Bed #4 currently has turnips growing in one third of
it (on the end). I have to say that they are holding on just fine but
are showing no progress in their growth. I left them undisturbed while I
dug up the remaining 2/3 of the bed. Currently there’s a 2 foot hole
there waiting for manure. There wasn’t enough horse manure to fill all
the beds so I’m hoping to get enough goat manure this week to fill at
least this bed. I’ll also need to get plastic for a row cover. Once its
complete, I’ll be transplanting lettuce and broccoli into it from the
is hotbed #4. There are currently turnip and lettuce seedlings growing
here. I’ll be converted the other side into a hotbed this week.
Bed #5 is all tucked in for the winter. Because it
was around 70% full of existing, frost-tolerant plants (chard, beets,
radishes) I decided not to convert it to a hotbed. Instead I planted
spinach in the remaining 30% of the bed and gave it a row cover. So far
the established plants look great in there but the spinach is taking its
sweet time germinating. It will be interesting to see how this bed
fares during the winter compared to its hotbed counterparts.
bed already had many frost-tolerant plants growing in it so I decided
not to convert it to a hotbed. Instead, I planted some spinach in the
remaining space (which doesn’t seem to be germinating). We’ll see how
this bed fares through the winter without any manure beneath it.
Radishes, Beets and Chard
Bed #6 had carrots still growing in it until this
weekend when I transplanted them into Bed #3. Why did I transplant them?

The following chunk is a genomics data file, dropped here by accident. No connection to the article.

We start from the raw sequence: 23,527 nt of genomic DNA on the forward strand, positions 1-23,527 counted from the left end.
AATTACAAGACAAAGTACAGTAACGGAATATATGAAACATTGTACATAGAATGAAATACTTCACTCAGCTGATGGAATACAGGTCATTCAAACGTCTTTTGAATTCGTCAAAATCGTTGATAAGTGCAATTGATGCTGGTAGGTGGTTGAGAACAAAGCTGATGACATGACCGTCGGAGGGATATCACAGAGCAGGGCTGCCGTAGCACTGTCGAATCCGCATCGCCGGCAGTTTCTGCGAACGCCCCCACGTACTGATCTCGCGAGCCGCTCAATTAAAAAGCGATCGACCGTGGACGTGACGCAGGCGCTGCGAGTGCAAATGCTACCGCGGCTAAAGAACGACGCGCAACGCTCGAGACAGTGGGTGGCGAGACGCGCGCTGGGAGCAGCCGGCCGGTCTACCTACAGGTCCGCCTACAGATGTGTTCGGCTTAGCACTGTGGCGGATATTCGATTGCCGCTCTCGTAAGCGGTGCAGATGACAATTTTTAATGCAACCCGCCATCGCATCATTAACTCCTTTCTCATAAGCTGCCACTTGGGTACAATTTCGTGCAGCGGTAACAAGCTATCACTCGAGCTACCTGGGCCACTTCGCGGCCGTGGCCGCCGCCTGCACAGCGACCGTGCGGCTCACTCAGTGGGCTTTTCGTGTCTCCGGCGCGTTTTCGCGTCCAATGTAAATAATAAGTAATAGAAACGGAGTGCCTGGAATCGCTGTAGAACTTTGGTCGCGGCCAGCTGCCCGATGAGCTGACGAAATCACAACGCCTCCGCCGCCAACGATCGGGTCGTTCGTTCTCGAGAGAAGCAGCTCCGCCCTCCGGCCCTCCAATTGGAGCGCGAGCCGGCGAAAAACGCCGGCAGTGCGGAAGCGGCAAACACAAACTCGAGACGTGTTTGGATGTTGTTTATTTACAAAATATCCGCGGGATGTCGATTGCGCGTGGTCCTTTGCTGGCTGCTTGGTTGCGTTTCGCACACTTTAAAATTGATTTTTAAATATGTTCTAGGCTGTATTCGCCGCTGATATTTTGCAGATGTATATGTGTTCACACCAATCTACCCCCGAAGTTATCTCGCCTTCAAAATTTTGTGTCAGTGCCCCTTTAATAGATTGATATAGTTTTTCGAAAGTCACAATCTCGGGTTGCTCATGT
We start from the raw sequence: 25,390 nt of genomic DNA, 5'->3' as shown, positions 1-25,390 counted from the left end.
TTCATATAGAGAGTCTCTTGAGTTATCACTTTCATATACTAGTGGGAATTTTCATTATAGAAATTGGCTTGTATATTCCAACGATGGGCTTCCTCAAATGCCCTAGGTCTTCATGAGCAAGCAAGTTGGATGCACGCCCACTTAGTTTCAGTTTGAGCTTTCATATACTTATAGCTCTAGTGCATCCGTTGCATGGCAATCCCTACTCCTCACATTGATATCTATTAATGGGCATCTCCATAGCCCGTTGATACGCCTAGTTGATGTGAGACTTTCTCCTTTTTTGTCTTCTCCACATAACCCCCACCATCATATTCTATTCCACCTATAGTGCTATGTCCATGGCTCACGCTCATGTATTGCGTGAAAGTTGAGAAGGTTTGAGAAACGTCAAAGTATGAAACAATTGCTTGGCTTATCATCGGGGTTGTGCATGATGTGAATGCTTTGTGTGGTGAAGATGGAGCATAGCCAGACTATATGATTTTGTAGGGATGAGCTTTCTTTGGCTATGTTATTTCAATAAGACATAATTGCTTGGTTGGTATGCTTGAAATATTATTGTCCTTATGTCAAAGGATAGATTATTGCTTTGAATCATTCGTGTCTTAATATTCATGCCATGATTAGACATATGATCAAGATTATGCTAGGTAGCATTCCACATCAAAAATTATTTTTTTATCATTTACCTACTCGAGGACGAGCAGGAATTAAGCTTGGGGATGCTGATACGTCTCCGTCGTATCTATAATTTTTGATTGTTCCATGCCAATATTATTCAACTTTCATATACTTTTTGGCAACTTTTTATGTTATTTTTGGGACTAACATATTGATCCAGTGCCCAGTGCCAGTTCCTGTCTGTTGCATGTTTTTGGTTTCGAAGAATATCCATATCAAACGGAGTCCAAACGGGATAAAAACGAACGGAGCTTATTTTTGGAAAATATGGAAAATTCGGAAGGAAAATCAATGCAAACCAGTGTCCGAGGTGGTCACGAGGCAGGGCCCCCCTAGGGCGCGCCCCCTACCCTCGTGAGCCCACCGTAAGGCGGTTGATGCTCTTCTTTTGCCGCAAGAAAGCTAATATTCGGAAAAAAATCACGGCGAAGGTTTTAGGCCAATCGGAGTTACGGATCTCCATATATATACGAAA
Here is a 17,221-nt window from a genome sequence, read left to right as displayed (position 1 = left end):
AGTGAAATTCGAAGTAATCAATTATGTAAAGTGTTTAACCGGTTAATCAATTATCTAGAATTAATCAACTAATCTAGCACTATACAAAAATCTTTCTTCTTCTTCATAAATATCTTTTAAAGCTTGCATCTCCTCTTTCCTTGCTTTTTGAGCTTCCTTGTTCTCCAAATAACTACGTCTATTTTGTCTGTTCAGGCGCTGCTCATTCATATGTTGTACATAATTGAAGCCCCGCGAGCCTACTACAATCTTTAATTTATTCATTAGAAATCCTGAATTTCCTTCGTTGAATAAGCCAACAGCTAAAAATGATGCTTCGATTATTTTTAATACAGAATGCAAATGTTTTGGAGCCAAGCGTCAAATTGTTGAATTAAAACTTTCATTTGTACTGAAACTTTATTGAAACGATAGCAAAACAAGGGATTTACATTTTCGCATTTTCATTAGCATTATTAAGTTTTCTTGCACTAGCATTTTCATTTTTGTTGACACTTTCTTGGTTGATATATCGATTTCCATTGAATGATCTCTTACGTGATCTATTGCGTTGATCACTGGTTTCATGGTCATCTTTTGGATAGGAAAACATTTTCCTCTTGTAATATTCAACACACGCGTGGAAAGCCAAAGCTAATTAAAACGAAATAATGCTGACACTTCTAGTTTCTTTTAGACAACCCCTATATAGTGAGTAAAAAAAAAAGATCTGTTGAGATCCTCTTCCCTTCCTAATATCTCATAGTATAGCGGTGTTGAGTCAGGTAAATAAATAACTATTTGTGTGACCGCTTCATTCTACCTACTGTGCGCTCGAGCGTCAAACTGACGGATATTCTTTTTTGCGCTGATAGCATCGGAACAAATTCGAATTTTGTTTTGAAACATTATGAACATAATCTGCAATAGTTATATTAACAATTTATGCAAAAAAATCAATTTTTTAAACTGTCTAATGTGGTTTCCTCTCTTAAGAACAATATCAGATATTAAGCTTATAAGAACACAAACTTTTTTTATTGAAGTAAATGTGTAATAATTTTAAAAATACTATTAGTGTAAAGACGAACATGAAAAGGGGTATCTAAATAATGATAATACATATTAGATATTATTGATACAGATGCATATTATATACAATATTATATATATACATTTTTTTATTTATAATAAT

For several reasons. One is that I needed to move some plants around to
stage the garden for my new crop rotation plan. (What I grow in each
bed this winter will impact what I can grow there this coming spring and
summer.) Also, the carrots were spread throughout the entire bed
(carrots that were too small to harvest during our CSA season but have
grown since then). I decided to put them all in one concentrated place
to make better use of the bed. At any rate, this bed still needs a lot
of work. I need to remove all of the garden soil, dig the 2 foot pit
(before the ground freezes!) and then fill it up with compost. I’m
starting to think I won’t have enough manure to fill both this bed and
bed #4, so I’m going to experiment by using non-manure compost here.
I’ll be using table scraps, lots of leaves, and if I can manage to mow
the lawn one last time before sticking snow, grass clippings. Once this
bed is converted, it will be home to lettuce (in the greenhouse). I was
also hoping to direct seed radishes into this bed… but I thought I would
be doing that several weeks ago. We’ll see if the bed gets/stays warm
enough for the seeds to germinate.
This raised bed has a long way to go to become a hotbed! It will feature plant-based compost instead of manure.
Other garden areas are mostly being ‘winterized’.
I’m halfway through the process of mulching the Fenceline Garden with
leaves. Three of the beds in the Main Garden have received seeds that
will overwinter and grow in the spring. Crops include scallions (no
growth seen), parsnips (growth observed), carrots (germination observed)
and asparagus (no growth seen). These beds will be mulched with
shredded leaves this week. Dormant beds will be mulched with either
leaves (likely un-shredded because of time constraints) or maple wood
chips. And last but not least, one of the small beds at the front of the
Main Garden was supposed to overwinter spinach, but the seedlings are
coming along so well that I think we’ll be eating from it this winter
instead of harvesting from it in the spring! That will mess up my crop
rotation a little bit, but my excitement over hopefully having fresh
spinach in January is overshadowing that conundrum for now.
garden bed is half as wide as the others and is NOT a hotbed (no manure
below). Spinach is growing inside… we’ll see how long it lasts!
So that’s what’s happening around here regarding winter growing. We
have some exciting developments happening regarding expansion of the
garden for next season, and I can’t wait to share that with you next
week. Stay tuned!
Posted by Katie
@ 04:38 PM EST